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Research Papers

The Role of Strain Rate Response on Tribological Behavior of Metals

[+] Author and Article Information
Pradeep L. Menezes

Department of Materials Engineering,
Indian Institute of Science,
Bangalore 560 012, India;
Department of Industrial Engineering,
University of Wisconsin-Milwaukee,
Milwaukee, WI 53201
e-mail: menezesp@uwm.edu

Kishore

Department of Materials Engineering,
Indian Institute of Science,
Bangalore 560 012, India

Satish V. Kailas

Department of Mechanical Engineering,
Indian Institute of Science,
Bangalore 560 012, India

Michael R. Lovell

Department of Industrial Engineering,
University of Wisconsin-Milwaukee,
Milwaukee, WI 53201

1Corresponding author.

2Present address: Department of Industrial Engineering, University of Wisconsin-Milwaukee, Milwaukee, WI 53201.

Contributed by the Tribology Division of ASME for publication in the JOURNAL OF TRIBOLOGY. Manuscript received June 17, 2011; final manuscript received August 10, 2012; published online December 20, 2012. Assoc. Editor: Shuangbiao (Jordan) Liu.

J. Tribol 135(1), 011601 (Dec 20, 2012) (7 pages) Paper No: TRIB-11-1112; doi: 10.1115/1.4007675 History: Received June 17, 2011; Revised August 10, 2012

In an effort to study the role of strain rate response on the tribological behavior of metals, room temperature experiments were conducted by sliding commercially pure titanium and a-iron pins against an H-11 die steel flats of various surface textures. The steel flat surface textures were specifically prepared to allow for imposing varying amounts of strain rates at the contacting interface during sliding motion. In the experiments, it was observed that titanium (a harder material than iron) formed a transfer layer on H-11 steel surface textures that produced higher strain rates. In contrast, the titanium pins abraded the steel surfaces that produced lower strain rates. The iron pins were found to abrade the H-11 steel surface regardless of the surface texture characteristics. This unique tribological behavior of titanium is likely due to the fact that titanium undergoes adiabatic shear banding at high strain rates, which creates pathways for lower resistance shear planes. These shear planes lead to fracture and transfer layer formation on the surface of the steel flat, which ultimately promotes a higher strain rate of deformation at the asperity level. Iron does not undergo adiabatic shear banding and thus more naturally abrades the surfaces. Overall, the results clear indicated that a materials strain rate response can be an important factor in controlling the tribological behavior of a plastically deforming material at the asperity level.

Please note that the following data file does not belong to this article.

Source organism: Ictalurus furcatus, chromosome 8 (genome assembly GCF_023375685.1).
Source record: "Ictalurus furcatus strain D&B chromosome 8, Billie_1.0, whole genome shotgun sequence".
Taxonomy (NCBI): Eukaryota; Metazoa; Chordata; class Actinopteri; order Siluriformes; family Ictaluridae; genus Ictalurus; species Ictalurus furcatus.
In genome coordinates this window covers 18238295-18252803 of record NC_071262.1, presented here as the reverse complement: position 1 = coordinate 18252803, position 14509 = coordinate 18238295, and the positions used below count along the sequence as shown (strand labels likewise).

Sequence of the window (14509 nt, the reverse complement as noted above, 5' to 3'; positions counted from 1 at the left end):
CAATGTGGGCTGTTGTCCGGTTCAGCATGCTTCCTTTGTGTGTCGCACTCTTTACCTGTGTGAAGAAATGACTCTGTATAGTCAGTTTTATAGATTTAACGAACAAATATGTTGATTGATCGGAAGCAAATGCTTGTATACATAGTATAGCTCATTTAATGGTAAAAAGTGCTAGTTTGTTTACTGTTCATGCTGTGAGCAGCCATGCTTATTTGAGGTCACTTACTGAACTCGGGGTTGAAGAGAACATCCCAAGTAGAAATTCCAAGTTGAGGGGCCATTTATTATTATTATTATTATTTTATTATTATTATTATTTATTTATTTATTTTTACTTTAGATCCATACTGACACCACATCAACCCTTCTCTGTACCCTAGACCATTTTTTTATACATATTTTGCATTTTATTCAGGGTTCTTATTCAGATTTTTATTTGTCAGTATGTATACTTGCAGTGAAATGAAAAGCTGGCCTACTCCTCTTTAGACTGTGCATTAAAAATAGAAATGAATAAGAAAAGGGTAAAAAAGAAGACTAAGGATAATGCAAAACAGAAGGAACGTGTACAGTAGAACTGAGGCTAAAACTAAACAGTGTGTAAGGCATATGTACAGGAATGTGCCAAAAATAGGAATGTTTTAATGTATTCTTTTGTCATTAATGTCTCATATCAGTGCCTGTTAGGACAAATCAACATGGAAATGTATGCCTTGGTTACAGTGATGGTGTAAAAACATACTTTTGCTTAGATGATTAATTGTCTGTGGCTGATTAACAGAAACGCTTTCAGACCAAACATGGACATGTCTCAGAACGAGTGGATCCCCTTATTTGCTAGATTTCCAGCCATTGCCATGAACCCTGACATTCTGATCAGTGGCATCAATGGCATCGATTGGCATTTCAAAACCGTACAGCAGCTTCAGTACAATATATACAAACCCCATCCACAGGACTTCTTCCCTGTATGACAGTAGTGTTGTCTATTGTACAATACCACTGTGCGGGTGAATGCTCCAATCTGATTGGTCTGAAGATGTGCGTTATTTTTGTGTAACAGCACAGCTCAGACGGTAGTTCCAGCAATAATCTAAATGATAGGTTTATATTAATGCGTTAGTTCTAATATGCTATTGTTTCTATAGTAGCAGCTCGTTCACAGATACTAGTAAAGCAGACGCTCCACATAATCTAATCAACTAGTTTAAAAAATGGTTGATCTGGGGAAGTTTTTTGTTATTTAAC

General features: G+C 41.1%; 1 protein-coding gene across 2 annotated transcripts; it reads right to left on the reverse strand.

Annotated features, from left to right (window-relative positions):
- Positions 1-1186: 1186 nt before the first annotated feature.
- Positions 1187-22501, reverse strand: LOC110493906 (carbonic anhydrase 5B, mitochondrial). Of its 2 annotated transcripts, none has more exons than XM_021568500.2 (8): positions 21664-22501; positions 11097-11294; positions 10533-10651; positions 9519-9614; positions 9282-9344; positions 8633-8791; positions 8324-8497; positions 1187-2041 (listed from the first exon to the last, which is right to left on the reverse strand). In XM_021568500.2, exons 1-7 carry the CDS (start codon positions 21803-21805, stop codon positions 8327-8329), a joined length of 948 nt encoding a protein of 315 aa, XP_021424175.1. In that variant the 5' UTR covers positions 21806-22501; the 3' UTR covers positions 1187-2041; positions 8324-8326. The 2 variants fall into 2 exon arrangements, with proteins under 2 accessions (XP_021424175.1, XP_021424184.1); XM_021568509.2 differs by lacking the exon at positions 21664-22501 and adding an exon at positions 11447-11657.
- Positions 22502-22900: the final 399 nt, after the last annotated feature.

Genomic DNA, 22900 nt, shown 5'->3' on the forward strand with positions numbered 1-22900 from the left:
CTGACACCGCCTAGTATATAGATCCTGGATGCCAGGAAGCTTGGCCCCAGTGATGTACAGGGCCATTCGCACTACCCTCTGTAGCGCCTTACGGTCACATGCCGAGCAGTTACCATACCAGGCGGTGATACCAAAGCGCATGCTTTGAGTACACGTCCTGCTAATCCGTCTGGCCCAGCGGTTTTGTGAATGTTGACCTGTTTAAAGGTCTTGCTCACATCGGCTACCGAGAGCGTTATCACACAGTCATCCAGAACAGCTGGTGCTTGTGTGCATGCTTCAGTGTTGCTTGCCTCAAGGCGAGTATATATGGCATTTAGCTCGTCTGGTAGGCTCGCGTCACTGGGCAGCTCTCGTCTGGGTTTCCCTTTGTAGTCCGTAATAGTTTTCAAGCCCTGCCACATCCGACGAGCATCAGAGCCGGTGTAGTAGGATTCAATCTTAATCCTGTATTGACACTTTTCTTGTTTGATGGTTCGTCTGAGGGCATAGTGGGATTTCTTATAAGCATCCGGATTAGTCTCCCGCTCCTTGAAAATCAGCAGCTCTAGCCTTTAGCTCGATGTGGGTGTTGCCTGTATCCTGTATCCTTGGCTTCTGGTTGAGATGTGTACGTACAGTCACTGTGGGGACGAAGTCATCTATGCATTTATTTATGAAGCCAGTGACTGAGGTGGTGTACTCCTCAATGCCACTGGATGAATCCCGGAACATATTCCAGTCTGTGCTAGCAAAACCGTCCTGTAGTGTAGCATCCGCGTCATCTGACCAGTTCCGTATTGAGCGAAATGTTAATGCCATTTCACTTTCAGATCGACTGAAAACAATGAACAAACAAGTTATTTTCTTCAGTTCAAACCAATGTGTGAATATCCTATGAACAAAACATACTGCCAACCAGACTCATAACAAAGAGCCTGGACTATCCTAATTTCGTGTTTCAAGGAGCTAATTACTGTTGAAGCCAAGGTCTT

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References

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Figures

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Fig. 1

3D profiles of steel flats that are (a) Uni-directionally ground, (b) 8-Ground and (c) Randomly polished

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Fig. 2

Schematic diagram of the inclined pin-on-plate sliding tester

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Fig. 3

(a) Variation of forces and coefficient of friction with sliding distance for pure Ti (b) Variation in the coefficient of friction with sliding distance for differing roughness under dry and lubricated conditions. Here, sliding direction is perpendicular to unidirectional grinding marks. (c) Variation of average coefficient of friction and surface roughness (Ra) with surface texture for pure Ti and (d) Variation of average coefficient of friction and surface roughness (Ra) with surface texture for pure Fe. In panels (c) and (d), U-PD and U-PL represents sliding direction perpendicular and parallel to the unidirectional grinding marks, respectively. The error bars in the figures (c) and (d) indicate the maximum and minimum values of the friction for the five surface roughness values tested.

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Fig. 4

Scanning electron micrographs of steel flats with different textures for the case of (a) Ti and (b) Fe under dry and lubricated conditions. The arrows indicate the sliding direction of the pin relative to the flat.

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Fig. 5

Optical micrographs of Ti when compressed at the strain rates of (a) 100 s−1 and (b) 0.1 s−1 [17]

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Fig. 6

Optical micrographs of Fe when compressed at the strain rates of (a) 100 s−1 and (b) 0.01 s−1

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Fig. 7

3D profiles of steel flats tested using Ti pins ((a) and (b)) and Fe pins ((c) and (d)) under dry conditions

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